The Daily

Our Daily Correspondent

On Being a Regular, or Strange Chefs, Part 2

April 8, 2014 | by

A counterpart to yesterday’s piece.

Regulars_in_the_village_pub_in_Tomintoul,_Banfshire,_discuss_the_Ministry_of_Information_film_show,_held_in_the_local_Memorial_Hall,_1943._D22631

Regulars in the village pub in Tomintoul, Banfshire, 1943. Photo: British Ministry of Information

Speaking of characters. There was a time when, for a small adventure, one had only to go to a particular bakery in the West Village. You know the one I mean. The owner was unfailingly unpleasant, the coffee unfailingly terrible, the place lacking air-conditioning and, in summer, unbearably stuffy. But the croissants were good in their heavy way, and it was always entertaining to see people attempt to ingratiate themselves with the management.

When said owner retired, he sold his business to a hard-working and kindly employee and today things go on much as before, save that now the customer service is more or less normal. It’s not the adventure it used to be. I happened to stop in for a pain aux raisins and one of those awful coffees the first day they reopened, just by chance. One fellow bellied up to the counter and said in a confidential fashion, “Man, am I glad to see you. Jean was a piece of work. Came here every day for ten years and couldn’t get a friendly word out of him.”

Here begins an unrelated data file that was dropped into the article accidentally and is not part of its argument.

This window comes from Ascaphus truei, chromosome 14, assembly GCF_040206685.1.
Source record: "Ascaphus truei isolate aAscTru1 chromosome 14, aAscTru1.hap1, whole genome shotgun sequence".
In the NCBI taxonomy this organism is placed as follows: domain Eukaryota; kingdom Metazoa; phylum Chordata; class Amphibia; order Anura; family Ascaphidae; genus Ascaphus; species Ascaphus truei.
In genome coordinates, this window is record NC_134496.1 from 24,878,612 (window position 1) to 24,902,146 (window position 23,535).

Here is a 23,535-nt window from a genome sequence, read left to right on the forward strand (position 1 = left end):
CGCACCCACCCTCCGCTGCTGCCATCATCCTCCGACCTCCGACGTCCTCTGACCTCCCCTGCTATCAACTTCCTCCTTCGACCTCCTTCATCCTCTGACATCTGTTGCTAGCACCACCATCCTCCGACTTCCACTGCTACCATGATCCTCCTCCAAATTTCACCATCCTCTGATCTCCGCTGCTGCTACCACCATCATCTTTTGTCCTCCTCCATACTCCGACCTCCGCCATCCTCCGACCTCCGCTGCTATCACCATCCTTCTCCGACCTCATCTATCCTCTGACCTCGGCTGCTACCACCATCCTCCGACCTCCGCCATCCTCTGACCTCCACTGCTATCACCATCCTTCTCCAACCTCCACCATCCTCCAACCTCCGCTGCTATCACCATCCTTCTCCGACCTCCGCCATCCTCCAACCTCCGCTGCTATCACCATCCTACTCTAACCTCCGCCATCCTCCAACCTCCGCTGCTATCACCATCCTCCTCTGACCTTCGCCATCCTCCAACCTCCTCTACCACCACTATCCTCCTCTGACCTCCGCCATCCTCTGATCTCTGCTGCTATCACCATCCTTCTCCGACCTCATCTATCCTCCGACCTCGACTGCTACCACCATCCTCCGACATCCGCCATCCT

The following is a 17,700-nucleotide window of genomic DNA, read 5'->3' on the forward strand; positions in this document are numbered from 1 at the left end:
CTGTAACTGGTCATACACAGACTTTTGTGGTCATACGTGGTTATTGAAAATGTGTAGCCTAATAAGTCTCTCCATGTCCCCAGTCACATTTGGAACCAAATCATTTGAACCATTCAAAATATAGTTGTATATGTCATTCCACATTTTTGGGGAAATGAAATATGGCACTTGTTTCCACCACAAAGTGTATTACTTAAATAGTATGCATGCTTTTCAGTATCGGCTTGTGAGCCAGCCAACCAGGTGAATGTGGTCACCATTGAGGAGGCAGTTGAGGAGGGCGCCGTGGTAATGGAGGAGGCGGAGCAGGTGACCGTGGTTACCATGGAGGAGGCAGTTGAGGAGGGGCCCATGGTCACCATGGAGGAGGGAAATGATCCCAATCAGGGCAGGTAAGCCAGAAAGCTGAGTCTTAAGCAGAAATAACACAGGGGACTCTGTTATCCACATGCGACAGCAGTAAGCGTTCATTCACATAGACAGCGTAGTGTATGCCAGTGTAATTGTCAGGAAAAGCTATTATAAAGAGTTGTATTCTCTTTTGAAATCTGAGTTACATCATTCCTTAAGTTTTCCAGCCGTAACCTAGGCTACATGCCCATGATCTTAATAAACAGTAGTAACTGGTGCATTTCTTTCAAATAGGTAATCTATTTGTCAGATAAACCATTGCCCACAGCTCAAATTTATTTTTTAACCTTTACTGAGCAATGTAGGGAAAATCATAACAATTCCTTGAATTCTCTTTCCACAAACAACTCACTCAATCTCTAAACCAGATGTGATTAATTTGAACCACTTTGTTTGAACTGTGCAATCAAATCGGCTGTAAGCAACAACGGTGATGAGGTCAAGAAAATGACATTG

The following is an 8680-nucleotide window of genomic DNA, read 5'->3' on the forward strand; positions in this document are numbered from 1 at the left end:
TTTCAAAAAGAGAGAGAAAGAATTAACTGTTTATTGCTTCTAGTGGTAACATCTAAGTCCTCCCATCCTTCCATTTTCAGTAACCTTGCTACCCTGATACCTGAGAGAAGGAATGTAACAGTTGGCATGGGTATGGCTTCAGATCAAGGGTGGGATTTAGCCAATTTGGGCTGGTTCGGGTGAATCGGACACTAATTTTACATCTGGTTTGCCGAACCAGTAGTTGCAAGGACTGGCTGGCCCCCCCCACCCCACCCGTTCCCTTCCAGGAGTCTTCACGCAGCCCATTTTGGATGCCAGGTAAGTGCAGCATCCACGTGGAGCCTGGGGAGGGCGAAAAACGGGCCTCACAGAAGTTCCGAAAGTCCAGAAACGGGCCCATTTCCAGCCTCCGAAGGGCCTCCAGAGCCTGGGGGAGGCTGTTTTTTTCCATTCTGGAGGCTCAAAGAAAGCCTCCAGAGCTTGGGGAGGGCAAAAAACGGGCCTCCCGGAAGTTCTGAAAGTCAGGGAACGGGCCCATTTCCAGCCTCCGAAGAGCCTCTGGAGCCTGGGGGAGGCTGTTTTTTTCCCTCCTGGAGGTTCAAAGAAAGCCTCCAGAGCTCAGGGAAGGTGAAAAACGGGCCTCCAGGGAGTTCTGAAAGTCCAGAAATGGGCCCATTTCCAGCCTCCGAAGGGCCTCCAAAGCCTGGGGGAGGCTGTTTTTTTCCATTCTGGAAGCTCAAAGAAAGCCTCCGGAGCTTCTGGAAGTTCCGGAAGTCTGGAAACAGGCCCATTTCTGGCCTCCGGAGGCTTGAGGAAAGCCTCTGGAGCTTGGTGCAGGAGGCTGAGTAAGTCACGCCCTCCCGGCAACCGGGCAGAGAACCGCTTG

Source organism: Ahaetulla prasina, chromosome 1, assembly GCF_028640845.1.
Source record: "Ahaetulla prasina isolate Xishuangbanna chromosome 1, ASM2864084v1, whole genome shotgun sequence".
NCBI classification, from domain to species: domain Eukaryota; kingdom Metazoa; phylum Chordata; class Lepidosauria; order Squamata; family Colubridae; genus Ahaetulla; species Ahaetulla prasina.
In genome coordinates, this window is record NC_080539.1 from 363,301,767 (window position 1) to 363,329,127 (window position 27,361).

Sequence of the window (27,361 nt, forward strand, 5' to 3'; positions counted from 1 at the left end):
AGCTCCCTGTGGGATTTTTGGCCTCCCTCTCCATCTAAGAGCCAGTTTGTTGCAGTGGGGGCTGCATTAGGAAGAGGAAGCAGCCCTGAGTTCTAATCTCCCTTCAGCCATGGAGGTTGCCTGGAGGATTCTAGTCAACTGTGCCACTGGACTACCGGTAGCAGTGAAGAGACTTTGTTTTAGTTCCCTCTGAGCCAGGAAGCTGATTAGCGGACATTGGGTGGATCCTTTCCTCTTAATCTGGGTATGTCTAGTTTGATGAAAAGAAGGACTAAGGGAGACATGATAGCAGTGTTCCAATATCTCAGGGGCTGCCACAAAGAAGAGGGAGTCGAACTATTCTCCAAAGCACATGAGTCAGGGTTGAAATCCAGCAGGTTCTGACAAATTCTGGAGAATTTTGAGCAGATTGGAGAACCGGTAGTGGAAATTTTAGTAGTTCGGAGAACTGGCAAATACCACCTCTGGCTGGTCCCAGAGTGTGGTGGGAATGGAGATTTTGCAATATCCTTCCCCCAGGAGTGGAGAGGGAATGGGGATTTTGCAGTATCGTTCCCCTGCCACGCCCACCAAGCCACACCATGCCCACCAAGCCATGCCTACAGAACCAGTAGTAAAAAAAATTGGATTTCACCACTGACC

He was clearly looking for commiseration, but got only a noncommittal smile from the new owner, and went away with his desired status as “beloved regular” still very much in question. No sooner had he left than another man, who’d overheard, approached the counter with an equally confidential air.

“I heard what that guy said,” he said, “and frankly, I never understood people like that. Jean liked anyone reasonable. You just had to act like a human being. I mean, he and I got along great.”

He also was rewarded only with a vague smile. Clearly, despite the change in demeanor, the no-favorites policy was in no danger. These things exist for a reason, it seems to me. I like anonymity. If you live in New York by choice, you probably do, too. In my case, this love of privacy comes with a hatred of being scrutinized and a tendency to paranoia, which is not always ill founded.

There was, for instance, a certain gourmet takeout shop near my place of employment where I used to stop for a jelly donut maybe once a week. The same young guy waited on me each time and one day said, all jocular: “If this keeps up, we’re going to have to roll you out of here one of these days!”

Had a covenant been broken? I think it had. I should have had a croissant.

 

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